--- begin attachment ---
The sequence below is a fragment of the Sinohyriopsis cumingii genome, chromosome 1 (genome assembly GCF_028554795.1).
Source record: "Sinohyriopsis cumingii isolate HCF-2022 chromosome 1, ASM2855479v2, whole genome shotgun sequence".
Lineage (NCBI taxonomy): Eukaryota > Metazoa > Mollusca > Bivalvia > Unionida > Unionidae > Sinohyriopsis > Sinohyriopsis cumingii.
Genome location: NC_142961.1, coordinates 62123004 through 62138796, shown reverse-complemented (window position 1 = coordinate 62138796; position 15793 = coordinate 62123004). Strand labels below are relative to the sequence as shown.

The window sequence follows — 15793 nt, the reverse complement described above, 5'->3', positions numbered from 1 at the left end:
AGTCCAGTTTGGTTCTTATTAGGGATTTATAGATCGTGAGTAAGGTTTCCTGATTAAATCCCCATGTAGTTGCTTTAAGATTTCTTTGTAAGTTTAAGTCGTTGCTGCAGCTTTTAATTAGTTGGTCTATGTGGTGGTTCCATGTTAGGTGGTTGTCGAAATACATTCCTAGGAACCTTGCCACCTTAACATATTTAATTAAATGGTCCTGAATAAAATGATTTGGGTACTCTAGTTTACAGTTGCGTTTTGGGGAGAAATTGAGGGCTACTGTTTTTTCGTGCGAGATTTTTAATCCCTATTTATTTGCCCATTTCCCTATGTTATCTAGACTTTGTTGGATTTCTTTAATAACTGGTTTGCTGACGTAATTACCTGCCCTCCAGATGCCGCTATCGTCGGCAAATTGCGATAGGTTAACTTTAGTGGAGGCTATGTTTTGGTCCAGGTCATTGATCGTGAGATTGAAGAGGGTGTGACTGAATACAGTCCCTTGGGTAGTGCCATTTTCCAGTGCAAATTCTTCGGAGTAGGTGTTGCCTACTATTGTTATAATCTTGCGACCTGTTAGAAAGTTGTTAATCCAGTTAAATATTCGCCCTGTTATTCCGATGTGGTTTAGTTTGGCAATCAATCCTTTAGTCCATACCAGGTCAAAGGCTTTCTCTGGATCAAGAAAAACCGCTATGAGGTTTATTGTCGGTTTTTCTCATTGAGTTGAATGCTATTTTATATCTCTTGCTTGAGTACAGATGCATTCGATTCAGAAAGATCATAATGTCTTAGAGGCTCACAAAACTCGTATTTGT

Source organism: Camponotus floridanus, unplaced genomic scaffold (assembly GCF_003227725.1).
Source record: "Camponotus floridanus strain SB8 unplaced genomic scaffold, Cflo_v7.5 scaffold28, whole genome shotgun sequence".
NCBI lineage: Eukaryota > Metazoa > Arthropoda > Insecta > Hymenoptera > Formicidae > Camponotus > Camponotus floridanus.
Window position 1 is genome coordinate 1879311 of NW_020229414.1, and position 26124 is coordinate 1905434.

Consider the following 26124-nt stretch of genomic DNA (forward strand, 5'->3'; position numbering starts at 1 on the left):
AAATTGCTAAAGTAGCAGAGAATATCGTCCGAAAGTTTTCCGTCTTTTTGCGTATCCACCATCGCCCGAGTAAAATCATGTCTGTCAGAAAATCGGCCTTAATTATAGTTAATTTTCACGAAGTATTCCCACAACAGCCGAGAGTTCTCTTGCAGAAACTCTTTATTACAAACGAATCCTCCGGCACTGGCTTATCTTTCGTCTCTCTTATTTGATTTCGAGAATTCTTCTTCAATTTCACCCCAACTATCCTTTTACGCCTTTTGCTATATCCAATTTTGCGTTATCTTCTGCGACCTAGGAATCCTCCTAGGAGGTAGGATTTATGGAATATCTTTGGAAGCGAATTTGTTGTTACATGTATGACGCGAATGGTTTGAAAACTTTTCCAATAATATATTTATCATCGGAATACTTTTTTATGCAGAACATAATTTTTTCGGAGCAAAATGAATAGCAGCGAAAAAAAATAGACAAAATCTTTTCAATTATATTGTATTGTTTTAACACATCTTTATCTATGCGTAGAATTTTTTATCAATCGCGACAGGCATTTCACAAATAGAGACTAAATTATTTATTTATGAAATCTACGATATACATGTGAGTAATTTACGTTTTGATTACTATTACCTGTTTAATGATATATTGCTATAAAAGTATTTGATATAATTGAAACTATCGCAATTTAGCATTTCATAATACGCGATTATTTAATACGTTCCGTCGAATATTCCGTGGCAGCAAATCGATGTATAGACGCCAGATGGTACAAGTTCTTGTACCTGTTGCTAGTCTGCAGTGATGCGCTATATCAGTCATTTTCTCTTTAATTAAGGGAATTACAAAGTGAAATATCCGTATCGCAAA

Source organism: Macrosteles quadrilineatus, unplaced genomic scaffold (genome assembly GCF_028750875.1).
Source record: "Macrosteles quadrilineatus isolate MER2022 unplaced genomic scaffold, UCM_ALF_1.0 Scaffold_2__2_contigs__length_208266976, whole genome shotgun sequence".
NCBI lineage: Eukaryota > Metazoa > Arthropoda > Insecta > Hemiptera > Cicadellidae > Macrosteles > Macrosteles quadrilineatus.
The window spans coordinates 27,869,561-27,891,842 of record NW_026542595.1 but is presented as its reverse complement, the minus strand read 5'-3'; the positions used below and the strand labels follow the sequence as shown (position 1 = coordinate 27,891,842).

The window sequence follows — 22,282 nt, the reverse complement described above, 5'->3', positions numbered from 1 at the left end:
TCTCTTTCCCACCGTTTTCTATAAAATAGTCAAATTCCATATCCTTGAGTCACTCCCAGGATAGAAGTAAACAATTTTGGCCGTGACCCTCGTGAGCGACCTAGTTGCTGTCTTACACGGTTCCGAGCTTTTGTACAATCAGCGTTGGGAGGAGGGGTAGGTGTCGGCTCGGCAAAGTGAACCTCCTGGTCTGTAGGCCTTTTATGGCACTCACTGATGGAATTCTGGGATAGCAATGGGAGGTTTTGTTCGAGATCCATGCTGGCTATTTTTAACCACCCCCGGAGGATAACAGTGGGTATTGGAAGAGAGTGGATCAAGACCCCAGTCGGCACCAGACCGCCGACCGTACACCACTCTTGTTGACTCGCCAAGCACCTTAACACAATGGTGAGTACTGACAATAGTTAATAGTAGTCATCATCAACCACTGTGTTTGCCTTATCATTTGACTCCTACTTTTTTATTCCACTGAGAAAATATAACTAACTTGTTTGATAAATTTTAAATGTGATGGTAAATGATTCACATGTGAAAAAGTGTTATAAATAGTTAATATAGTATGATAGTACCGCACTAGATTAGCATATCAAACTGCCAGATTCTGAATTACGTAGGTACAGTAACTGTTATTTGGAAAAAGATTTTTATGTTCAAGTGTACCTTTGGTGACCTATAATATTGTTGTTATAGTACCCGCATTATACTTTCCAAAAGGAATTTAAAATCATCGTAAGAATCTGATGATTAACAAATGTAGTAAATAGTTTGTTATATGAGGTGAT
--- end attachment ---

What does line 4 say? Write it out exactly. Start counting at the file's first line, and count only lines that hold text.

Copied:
Genome location: NC_142961.1, coordinates 62123004 through 62138796, shown reverse-complemented (window position 1 = coordinate 62138796; position 15793 = coordinate 62123004). Strand labels below are relative to the sequence as shown.